Sunday, December 09, 2012

Ultra Charedi Chinuch

Illustration courtesy of the Forward
Once again Judy Brown paints a devastating picture of what it’s like to be a child growing up in the ultra Orthodox world of Chasidus. If I am not mistaken her brand of Chasidus was Ger. But I don’t think Ger is unique in the aspects she describes. I also believe that many non Chasidic families qualify for the description she gave. I would classify them all as ultra Charedi.

I was not raised like this. My father came from a very Ultra Orthodox Chasidic family in pre-war Poland. But I had a very pleasant childhood.

The question is: Is this description of life among the ultra Charedim typical? Is this their standard operating procedure?

I’m not sure. It is hard for me to imagine a society that is as cruel to their young in the name of Chinuch and that society surviving, let along growing by leaps and bounds as it is. If that were the case - every single male child would end up dysfunctional. That’s what the kind of physical or mental abuse Mrs. Brown describes does.  

And yet my guess is that her descriptions are not all that uncommon either.  I have on more than one occasion seen an ultra Charedi (usually Chasidic) father’s anger flare up at a cowering child who wasn’t doing what he was supposed to in Shul that day.

It is also a fact that there are a lot of Charedi and Chasidic children going OTD these days. I happen to believe that a lot of that has to do with the kind of abuse Mrs. Brown describes. Beating and berating children who do not live up to expectations will do that.

Mrs. Brown goes on to discuss many of the ills she experienced or observed in her upbringing. Frighteningly so if this is standard operating procedure. But the way Jewish education is treated - is alone worthy of discussion.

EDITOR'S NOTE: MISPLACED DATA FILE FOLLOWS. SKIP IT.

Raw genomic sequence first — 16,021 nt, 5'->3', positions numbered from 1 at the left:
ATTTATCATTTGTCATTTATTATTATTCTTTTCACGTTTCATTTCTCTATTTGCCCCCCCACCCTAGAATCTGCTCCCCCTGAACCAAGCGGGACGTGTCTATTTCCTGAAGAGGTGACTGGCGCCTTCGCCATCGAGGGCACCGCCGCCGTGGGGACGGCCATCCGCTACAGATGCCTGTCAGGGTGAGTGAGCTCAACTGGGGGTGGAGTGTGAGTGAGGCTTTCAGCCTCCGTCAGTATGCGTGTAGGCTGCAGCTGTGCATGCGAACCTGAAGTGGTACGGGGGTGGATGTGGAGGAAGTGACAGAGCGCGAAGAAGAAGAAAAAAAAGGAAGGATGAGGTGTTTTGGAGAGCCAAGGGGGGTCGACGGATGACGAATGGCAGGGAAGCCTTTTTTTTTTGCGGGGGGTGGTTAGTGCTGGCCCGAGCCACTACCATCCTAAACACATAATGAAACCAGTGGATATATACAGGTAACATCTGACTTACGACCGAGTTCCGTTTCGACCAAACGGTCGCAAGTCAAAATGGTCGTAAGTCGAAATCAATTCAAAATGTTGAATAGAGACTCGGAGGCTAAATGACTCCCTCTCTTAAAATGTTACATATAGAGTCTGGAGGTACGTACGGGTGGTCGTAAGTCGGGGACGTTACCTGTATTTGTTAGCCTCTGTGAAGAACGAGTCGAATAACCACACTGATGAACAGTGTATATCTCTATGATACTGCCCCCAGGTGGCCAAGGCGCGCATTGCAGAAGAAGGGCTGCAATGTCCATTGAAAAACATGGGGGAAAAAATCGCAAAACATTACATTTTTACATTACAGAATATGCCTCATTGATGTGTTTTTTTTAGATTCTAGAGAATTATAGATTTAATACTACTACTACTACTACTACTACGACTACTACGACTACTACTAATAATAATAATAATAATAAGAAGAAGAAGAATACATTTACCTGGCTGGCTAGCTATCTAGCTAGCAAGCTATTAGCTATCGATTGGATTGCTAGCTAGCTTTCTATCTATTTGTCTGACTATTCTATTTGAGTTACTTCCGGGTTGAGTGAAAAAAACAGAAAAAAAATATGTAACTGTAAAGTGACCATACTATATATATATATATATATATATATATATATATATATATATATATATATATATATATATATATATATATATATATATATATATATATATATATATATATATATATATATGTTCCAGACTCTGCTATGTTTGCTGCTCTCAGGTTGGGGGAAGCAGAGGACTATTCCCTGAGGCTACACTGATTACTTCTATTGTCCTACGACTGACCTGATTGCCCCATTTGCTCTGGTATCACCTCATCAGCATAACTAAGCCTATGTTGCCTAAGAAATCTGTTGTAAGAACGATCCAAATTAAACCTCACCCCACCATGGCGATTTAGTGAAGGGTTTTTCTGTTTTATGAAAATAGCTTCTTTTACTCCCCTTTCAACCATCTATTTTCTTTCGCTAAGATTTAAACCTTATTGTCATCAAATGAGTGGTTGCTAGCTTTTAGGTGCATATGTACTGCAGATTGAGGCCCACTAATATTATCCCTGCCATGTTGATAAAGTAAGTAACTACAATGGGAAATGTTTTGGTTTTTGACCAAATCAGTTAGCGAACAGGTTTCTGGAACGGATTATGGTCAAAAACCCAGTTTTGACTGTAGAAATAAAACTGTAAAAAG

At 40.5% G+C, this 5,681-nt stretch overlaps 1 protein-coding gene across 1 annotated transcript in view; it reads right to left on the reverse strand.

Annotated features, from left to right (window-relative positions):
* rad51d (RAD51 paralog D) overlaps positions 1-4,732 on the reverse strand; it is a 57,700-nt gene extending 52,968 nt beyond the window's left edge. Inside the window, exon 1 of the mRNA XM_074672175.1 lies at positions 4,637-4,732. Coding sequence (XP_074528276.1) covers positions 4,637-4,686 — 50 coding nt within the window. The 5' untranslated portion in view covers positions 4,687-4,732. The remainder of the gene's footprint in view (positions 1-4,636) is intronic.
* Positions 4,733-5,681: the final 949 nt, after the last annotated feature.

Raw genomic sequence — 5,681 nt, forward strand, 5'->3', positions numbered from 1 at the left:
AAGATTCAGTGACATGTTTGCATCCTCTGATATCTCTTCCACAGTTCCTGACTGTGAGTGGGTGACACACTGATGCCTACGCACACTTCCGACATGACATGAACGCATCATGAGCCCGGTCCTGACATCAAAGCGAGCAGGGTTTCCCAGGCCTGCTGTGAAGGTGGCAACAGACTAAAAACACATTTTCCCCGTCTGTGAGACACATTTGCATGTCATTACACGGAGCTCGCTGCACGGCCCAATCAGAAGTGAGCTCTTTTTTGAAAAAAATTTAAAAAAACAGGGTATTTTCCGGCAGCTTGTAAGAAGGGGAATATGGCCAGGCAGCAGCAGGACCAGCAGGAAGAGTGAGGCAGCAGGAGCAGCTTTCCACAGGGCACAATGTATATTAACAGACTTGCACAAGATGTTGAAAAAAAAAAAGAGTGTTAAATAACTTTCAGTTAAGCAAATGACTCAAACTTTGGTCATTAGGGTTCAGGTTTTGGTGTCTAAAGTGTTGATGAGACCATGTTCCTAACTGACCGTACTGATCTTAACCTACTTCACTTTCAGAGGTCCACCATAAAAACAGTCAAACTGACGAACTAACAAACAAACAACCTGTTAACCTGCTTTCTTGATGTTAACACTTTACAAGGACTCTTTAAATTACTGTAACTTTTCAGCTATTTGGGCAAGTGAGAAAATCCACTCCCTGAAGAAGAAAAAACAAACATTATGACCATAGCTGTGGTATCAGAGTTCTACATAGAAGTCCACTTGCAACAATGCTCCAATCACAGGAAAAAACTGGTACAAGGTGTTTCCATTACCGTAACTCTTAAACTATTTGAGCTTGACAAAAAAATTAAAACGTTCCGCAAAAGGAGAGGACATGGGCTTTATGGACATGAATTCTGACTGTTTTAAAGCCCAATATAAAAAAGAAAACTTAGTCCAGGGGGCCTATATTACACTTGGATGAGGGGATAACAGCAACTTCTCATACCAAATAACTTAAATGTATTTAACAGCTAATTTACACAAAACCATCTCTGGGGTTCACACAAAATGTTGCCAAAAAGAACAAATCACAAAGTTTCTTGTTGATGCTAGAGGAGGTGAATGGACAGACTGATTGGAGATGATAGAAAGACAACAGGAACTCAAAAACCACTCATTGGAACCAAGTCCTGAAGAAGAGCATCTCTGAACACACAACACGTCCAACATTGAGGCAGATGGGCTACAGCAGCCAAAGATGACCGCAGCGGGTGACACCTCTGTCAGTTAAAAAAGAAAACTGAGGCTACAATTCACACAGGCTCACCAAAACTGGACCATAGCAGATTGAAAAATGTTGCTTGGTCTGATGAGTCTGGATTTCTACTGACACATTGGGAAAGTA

Not every Jewish child is a genius. Not every child is cut out for learning Torah in any great depth. It is very likely that despite our reputations of being a smart people, statistically I would bet that we do not diverge all that much form the intelligence spectrum of the general public. That means that some Jews have above average IQs and some have below average IQs.  We span the entire spectrum. Most of us are somewhere in the middle range.

Most of us will never become big Talmidei Chachamim. With a lot of hard work and diligence we will for the most part be able to learn Torah at a passable level. Some will do better than others. But real Gedolei Torah will be few and far between. .. just as one would predict based on the geometrically decreasing percentatges on the right side of a bell curve of Jewish IQ scores. There are some among the huge middle segment will not be able to “catch on” no matter how much we try. But don’t tell that to a parent who thinks a child just isn’t trying hard enough. An  average child who just can’t hack it? My child? Below average Even slightly? Not possible. That child is at high risk for going to go OTD.

I believe that this a problem that extends beyond the borders of the Charedi world well into the world of Modern Orthodoxy. There are not too many Jewish parents of any Hashkafa who will able to emotionally accept that their child is just average.

But… most of us are average or just slightly above. We can’t all be geniuses.

It isn’t only the intelligence of the child that is a factor. Sometimes a child just doesn’t have the interest in studying Torah and will not be motivated enough to work at it. Even if he has high intelligence he may want to use it in other pursuits in which he as a greater interest. God forbid an ultra-Charedi parent of the type Mrs. Brown describes accept that as an excuse for “not learning”.